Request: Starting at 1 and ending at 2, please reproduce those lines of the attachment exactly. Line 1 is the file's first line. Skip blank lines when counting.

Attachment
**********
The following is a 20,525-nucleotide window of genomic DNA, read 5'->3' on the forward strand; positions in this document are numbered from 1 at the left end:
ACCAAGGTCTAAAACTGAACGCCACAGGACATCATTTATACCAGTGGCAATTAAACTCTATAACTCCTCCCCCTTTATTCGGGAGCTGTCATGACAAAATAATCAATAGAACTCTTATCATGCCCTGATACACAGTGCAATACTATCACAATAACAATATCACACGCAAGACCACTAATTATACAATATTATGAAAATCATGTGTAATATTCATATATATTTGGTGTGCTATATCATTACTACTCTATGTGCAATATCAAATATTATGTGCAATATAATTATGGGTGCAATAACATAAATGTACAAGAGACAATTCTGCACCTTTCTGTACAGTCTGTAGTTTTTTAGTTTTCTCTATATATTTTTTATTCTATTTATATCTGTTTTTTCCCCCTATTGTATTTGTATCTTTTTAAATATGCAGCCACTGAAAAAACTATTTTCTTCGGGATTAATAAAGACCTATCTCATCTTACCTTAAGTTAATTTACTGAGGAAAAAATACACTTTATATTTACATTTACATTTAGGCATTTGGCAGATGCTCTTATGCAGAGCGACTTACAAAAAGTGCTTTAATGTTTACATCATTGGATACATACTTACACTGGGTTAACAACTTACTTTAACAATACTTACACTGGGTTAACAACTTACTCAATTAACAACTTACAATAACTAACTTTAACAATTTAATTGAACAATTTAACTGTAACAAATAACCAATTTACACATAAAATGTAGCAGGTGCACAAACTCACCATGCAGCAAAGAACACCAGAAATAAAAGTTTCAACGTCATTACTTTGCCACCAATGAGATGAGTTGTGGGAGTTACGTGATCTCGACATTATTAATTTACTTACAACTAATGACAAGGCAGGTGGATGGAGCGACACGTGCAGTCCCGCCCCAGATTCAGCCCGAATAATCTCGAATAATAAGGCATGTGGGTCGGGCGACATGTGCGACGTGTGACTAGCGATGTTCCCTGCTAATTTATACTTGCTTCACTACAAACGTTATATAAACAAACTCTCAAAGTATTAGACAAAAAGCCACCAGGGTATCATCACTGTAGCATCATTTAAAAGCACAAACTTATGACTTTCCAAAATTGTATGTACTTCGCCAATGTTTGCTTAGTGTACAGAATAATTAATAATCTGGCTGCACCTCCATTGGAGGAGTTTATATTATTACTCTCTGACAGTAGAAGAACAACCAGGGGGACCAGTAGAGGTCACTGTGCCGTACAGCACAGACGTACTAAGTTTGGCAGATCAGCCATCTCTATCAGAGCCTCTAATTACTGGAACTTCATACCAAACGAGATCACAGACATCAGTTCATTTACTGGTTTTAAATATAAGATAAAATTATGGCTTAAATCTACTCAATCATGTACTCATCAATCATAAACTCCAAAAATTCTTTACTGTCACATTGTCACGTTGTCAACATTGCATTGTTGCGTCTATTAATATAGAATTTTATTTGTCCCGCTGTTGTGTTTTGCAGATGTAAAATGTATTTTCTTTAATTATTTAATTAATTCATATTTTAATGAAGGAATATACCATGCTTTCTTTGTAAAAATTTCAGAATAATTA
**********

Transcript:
The following is a 20,525-nucleotide window of genomic DNA, read 5'->3' on the forward strand; positions in this document are numbered from 1 at the left end:
ACCAAGGTCTAAAACTGAACGCCACAGGACATCATTTATACCAGTGGCAATTAAACTCTATAACTCCTCCCCCTTTATTCGGGAGCTGTCATGACAAAATAATCAATAGAACTCTTATCATGCCCTGATACACAGTGCAATACTATCACAATAACAATATCACACGCAAGACCACTAATTATACAATATTATGAAAATCATGTGTAATATTCATATATATTTGGTGTGCTATATCATTACTACTCTATGTGCAATATCAAATATTATGTGCAATATAATTATGGGTGCAATAACATAAATGTACAAGAGACAATTCTGCACCTTTCTGTACAGTCTGTAGTTTTTTAGTTTTCTCTATATATTTTTTATTCTATTTATATCTGTTTTTTCCCCCTATTGTATTTGTATCTTTTTAAATATGCAGCCACTGAAAAAACTATTTTCTTCGGGATTAATAAAGACCTATCTCATCTTACCTTAAGTTAATTTACTGAGGAAAAAATACACTTTATATTTACATTTACATTTAGGCATTTGGCAGATGCTCTTATGCAGAGCGACTTACAAAAAGTGCTTTAATGTTTACATCATTGGATACATACTTACACTGGGTTAACAACTTACTTTAACAATACTTACACTGGGTTAACAACTTACTCAATTAACAACTTACAATAACTAACTTTAACAATTTAATTGAACAATTTAACTGTAACAAATAACCAATTTACACATAAAATGTAGCAGGTGCACAAACTCACCATGCAGCAAAGAACACCAGAAATAAAAGTTTCAACGTCATTACTTTGCCACCAATGAGATGAGTTGTGGGAGTTACGTGATCTCGACATTATTAATTTACTTACAACTAATGACAAGGCAGGTGGATGGAGCGACACGTGCAGTCCCGCCCCAGATTCAGCCCGAATAATCTCGAATAATAAGGCATGTGGGTCGGGCGACATGTGCGACGTGTGACTAGCGATGTTCCCTGCTAATTTATACTTGCTTCACTACAAACGTTATATAAACAAACTCTCAAAGTATTAGACAAAAAGCCACCAGGGTATCATCACTGTAGCATCATTTAAAAGCACAAACTTATGACTTTCCAAAATTGTATGTACTTCGCCAATGTTTGCTTAGTGTACAGAATAATTAATAATCTGGCTGCACCTCCATTGGAGGAGTTTATATTATTACTCTCTGACAGTAGAAGAACAACCAGGGGGACCAGTAGAGGTCACTGTGCCGTACAGCACAGACGTACTAAGTTTGGCAGATCAGCCATCTCTATCAGAGCCTCTAATTACTGGAACTTCATACCAAACGAGATCACAGACATCAGTTCATTTACTGGTTTTAAATATAAGATAAAATTATGGCTTAAATCTACTCAATCATGTACTCATCAATCATAAACTCCAAAAATTCTTTACTGTCACATTGTCACGTTGTCAACATTGCATTGTTGCGTCTATTAATATAGAATTTTATTTGTCCCGCTGTTGTGTTTTGCAGATGTAAAATGTATTTTCTTTAATTATTTAATTAATTCATATTTTAATGAAGGAATATACCATGCTTTCTTTGTAAAAATTTCAGAATAATTA